Rolex watches typically come with specific design details that may help in differentiating between a Rolex reference number of 4, 5, and 6 digits. The manufacturer has developed the kind of luminous elements used on its models over the years. While Rolex utilised Radium until the early 1960s and Tritium till the late 1990s, luminescent material like LumiNova was used until 2000, Super-LumiNova till the late 2000s and finally, the Chromalight.
Thus, if Radium is used for luminescence in a Rolex watch, it is likely to have a four-digit reference number. One the other hand, the model using Chromalight or Super-LumiNova is expected to possess a six-digit reference number. However, the brand has also transitioned the crystal type used for protecting its watch dials.
While Rolex initially used acrylic crystals, it today makes use of sapphire crystals. Apart from the Rolex Datejust 1630, the Rolex Date 1530 and Rolex Quartz 5100, every Rolex watch with four-digit reference number were equipped originally with acrylic crystals. Alternatively, all six-digit Rolex reference number models feature sapphire crystals. However, five-digit Rolex iterations can have either sapphire or acrylic crystals based on the model.
While the brand has mostly utilised aluminium to create its bezel inserts, it launched the Cerachrom bezel in 2005. The Cerachrom ceramic bezel was fitted to the GMT-Master II collection, and subsequently, all aluminium bezels were replaced with Cerachrom bezel across the Rolex Daytona, Sea-Dweller and Submariner collections. Thus, if a Rolex watch flaunts a ceramic bezel insert, it is more likely to have a six-digit reference number.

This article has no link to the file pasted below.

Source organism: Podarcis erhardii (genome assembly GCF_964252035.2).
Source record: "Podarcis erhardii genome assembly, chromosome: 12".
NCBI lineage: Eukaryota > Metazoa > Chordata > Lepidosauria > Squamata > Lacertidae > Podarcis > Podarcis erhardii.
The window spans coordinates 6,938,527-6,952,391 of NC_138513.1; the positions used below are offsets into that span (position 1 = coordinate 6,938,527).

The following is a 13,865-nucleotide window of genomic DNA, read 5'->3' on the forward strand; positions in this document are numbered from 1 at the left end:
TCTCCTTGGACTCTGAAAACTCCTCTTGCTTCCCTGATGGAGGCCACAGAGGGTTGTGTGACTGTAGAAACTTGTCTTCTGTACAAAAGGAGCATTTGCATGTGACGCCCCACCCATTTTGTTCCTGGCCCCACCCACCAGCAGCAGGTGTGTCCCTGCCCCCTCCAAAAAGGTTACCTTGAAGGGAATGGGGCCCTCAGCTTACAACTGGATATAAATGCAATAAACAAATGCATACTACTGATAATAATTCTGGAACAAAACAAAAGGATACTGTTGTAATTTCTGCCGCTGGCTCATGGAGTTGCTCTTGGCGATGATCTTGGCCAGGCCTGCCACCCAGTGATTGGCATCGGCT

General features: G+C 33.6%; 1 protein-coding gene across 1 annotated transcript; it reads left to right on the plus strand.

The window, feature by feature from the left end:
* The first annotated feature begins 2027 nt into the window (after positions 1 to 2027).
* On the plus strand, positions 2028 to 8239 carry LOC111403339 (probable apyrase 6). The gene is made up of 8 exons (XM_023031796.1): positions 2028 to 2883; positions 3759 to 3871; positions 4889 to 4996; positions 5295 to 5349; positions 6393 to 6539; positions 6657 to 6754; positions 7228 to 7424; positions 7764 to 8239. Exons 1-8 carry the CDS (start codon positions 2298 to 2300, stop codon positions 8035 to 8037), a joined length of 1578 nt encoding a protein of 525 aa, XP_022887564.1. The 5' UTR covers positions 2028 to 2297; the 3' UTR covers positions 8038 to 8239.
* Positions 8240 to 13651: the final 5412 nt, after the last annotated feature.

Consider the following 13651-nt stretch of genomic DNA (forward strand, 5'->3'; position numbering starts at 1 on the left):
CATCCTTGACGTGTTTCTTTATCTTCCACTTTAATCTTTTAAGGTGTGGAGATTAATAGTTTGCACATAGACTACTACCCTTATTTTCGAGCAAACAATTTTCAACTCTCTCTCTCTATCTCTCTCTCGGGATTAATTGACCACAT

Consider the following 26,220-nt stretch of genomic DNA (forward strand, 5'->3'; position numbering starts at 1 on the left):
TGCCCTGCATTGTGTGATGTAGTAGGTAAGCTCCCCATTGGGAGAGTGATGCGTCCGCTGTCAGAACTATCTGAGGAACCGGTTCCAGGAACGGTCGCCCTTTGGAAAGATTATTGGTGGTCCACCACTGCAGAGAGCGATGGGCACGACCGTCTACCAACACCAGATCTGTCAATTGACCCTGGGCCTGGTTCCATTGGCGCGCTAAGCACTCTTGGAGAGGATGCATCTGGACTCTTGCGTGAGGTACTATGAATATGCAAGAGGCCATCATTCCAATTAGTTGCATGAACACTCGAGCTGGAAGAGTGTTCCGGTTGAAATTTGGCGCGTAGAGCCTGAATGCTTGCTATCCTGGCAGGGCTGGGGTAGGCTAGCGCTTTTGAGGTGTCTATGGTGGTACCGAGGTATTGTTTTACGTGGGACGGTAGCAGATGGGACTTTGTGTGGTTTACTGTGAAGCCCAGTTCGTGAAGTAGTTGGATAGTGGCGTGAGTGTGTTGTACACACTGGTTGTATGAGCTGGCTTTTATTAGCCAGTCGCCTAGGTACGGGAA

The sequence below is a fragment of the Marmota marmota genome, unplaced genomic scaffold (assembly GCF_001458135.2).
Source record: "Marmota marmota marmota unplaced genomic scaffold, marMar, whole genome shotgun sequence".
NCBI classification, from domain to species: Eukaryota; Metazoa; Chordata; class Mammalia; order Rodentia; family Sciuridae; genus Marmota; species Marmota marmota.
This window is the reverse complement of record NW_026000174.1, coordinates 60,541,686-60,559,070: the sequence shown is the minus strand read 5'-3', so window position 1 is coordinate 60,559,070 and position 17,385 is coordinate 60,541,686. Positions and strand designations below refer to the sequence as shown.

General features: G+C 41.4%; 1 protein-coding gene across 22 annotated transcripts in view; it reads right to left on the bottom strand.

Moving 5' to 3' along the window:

In simple words, the Rolex reference numbers have evolved from four, five to six digits, and it simultaneously reflects the development of the timepieces themselves. However, if you want to know more about how to find the Rolex serial number, read A Comprehensive Guide to Rolex Serial Numbers. If you are looking to ‘How to sell my Rolex watch online’ for cash, try to find out your watch’s serial number foremost. This will enable you to establish the price that you are likely to secure from professional and trustworthy watch buyers in London or anywhere in the UK.
If you ever ask a Rolex aficionado what the most popular Rolex watch is, he/she is likely to say ‘Rolex Submariner’. However, it is ideally not the Submariner but the Rolex Lady Datejust. The Geneva-based Swiss manufacturer does not prefer to outburst its sales figures or official production. But many persuasive sources confirm that the Rolex Datejust for women outgoes all other Rolex models. However, the interesting fact lies here:
Despite being the most outselling model, the Rolex Lady Datejust is one of the most underrated watches of the brand in the secondary market. Why? Let’s today explore some of the probable reasons behind this fact.
When shopping for a pre-owned Rolex Lady Datejust, you will be delighted to see how well-priced these watches are. While it is usual to find used steel Lady Datejust timepieces below £2,276, the full gold editions typically come for under £4,551 and bi-tone versions for less than £3,034.
Thus, if the Lady Datejust outsells other watches at retail, why are they underrated in the second hand market?
Besides, ladies’ Rolex timepieces typically run on automatic movements. And, for some people, it is a better recommendation in comparison to purchasing expensive quartz luxury watches for women.
Women tend to also spend on other fine accessories such as bags, shoes and jewellery.
So, this can be a probable reason why the value of a second hand Rolex Datejust remains on the lower end of the spectrum.
Regardless of whether these speculations are correct or not, it is true that Rolex Lady Datejust models are at present one of the most underrated and undervalued watches in the second hand luxury watch industry.